Thursday, May 21, 2009
Coming up Empty
Our team recently completed a project and while arrests were made and a small amount of narcotics were recovered, for all intents and purposes, we came up empty in this investigation. Sometimes you just strike at the wrong time. In this case we slowed them down but did not knock them out.
Logically, this has frustrated the case agent, the team and me. Primarily because of the time spent here when other cases that could have garnered better results were temporally sidelined (looking back is always done with perfect vision). But I was struck by the swing of emotions that I went through in about ten minutes. There was the thrill of the take down, the panic when we realized that what we thought would be there was not, the rush of anger as we scrambled to the new locations and the frustration when we struck out.
This reminded me of variable-ratio conditioning. This is the mechanism that get people addicted to slot machines. The payoffs are random and could yield different outcomes (1 coin on the second pull, 15 coins on the 14th pull). It is considered the best way to have an animal (or man) conditioned to repeat an action for the longest amount of time. IE he/she will pull on the lever of the slot machine as many times as it will take as long as they believe that the next pull could yield the reward.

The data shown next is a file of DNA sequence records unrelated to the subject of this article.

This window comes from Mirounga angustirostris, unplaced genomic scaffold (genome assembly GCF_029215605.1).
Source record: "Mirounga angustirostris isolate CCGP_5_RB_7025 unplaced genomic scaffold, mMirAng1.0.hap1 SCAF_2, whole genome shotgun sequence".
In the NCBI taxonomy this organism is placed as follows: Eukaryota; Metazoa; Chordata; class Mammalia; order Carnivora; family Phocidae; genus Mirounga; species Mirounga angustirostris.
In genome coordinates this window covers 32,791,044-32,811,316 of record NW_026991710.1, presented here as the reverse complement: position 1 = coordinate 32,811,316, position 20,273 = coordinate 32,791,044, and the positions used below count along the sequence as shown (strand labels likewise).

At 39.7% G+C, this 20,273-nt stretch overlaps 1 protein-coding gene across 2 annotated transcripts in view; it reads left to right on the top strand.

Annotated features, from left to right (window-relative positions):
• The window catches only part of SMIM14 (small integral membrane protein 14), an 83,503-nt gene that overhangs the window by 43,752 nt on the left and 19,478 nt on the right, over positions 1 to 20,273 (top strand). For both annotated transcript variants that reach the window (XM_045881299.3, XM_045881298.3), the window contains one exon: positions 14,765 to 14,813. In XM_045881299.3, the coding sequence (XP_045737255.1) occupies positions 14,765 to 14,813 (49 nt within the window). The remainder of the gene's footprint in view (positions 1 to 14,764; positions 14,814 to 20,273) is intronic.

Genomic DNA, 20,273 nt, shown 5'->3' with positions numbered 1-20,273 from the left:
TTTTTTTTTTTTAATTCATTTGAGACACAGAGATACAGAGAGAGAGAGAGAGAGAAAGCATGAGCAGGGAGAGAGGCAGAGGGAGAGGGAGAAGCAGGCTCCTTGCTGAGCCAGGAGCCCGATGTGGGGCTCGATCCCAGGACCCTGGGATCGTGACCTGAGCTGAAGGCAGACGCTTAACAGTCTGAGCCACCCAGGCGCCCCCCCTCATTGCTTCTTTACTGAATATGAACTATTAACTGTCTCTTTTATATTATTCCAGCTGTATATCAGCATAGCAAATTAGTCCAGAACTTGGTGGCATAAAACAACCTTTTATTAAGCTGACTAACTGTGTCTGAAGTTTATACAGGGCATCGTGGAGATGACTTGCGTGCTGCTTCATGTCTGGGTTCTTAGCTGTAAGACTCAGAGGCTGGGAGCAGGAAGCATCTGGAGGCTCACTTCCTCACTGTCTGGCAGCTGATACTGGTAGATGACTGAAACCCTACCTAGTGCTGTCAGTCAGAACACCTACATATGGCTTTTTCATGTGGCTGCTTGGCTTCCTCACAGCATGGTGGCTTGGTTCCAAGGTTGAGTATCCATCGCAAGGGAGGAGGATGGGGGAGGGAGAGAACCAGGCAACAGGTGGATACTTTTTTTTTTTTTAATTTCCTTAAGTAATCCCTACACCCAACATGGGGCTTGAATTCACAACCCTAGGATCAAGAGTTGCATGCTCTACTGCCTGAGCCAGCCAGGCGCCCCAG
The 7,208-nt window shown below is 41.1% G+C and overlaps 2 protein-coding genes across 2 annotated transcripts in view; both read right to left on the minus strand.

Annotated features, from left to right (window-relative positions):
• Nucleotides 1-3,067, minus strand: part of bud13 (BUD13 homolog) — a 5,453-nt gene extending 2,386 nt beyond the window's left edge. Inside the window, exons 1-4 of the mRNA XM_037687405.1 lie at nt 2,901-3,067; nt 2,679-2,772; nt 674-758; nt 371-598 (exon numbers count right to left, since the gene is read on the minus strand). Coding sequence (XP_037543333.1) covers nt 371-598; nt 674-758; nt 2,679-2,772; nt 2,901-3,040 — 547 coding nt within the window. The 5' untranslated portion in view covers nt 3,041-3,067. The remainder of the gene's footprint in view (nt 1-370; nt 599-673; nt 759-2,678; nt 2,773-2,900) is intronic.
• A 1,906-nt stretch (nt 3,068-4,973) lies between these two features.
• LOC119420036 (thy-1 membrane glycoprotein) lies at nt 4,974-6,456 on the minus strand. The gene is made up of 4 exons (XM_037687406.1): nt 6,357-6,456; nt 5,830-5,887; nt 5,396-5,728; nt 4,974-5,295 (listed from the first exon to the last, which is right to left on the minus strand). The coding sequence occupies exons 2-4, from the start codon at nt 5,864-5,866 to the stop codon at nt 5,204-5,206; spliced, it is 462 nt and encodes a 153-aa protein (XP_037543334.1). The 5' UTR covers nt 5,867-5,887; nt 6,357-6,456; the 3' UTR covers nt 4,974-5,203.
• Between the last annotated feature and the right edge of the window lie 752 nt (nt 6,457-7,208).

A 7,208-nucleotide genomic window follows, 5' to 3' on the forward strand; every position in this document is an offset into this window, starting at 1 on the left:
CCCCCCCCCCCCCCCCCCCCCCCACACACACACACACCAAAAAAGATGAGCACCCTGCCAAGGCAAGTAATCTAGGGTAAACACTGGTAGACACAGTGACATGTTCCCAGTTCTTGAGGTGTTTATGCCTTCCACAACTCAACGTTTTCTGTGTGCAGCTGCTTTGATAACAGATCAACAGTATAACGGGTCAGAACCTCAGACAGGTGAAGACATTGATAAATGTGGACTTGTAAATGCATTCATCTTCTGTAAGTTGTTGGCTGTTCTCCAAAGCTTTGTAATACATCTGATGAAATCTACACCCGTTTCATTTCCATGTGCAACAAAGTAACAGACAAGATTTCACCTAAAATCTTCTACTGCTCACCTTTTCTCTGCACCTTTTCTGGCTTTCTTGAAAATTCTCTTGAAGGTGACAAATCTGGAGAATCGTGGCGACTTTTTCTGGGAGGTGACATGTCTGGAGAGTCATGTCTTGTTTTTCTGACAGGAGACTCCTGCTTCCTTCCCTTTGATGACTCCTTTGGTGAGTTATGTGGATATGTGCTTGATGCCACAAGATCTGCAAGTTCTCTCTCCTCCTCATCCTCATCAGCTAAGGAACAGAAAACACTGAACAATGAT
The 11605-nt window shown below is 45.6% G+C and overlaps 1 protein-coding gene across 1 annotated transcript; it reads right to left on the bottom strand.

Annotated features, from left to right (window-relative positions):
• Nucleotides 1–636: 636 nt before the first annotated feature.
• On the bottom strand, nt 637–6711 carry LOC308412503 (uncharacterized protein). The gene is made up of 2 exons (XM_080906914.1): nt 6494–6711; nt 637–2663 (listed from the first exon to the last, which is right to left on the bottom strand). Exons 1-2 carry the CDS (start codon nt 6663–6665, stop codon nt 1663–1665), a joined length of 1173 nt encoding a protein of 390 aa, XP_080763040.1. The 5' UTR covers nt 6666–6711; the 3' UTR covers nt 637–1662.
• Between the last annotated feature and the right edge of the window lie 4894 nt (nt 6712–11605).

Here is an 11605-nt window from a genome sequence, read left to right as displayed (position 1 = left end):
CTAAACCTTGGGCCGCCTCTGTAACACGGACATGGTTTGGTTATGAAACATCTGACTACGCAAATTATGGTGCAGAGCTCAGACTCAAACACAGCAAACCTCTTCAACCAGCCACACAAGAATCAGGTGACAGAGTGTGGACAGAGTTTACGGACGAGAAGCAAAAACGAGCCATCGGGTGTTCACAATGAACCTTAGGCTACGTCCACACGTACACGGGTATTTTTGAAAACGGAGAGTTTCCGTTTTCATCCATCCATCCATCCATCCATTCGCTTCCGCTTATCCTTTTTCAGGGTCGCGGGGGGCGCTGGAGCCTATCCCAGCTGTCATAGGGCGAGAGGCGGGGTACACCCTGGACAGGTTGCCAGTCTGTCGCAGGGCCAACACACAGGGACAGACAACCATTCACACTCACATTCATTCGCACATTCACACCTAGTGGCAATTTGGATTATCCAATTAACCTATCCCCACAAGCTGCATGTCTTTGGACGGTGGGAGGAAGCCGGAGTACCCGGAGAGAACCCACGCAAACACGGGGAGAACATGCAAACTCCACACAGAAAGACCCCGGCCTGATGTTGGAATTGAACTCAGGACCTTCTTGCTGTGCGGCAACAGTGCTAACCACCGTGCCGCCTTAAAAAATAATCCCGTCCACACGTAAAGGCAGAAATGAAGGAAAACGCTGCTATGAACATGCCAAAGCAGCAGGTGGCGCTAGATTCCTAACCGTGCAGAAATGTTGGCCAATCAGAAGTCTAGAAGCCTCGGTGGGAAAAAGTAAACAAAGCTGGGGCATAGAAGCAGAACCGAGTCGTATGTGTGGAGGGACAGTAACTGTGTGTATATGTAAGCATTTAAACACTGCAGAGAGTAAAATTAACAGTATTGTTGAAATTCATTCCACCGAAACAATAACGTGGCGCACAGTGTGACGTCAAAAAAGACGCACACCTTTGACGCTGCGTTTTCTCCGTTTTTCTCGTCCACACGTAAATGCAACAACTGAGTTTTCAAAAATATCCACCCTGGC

This is very similar to what any Police Officer experiences when they go out on patrol. You could score the big incident (bank robbery) or medium incident (major traffic accident) or low incident(telephone harassment-the bane of many a police officer) or nothing at all.
This would suggest that the nature of Police work could have an addictive quality to it. This could explain why so many officers prioritize this job over everything else (our 75% divorce rate is an example of this).
Is Police work addictive? I will have to figure this out...well once I get back from my double shift at work.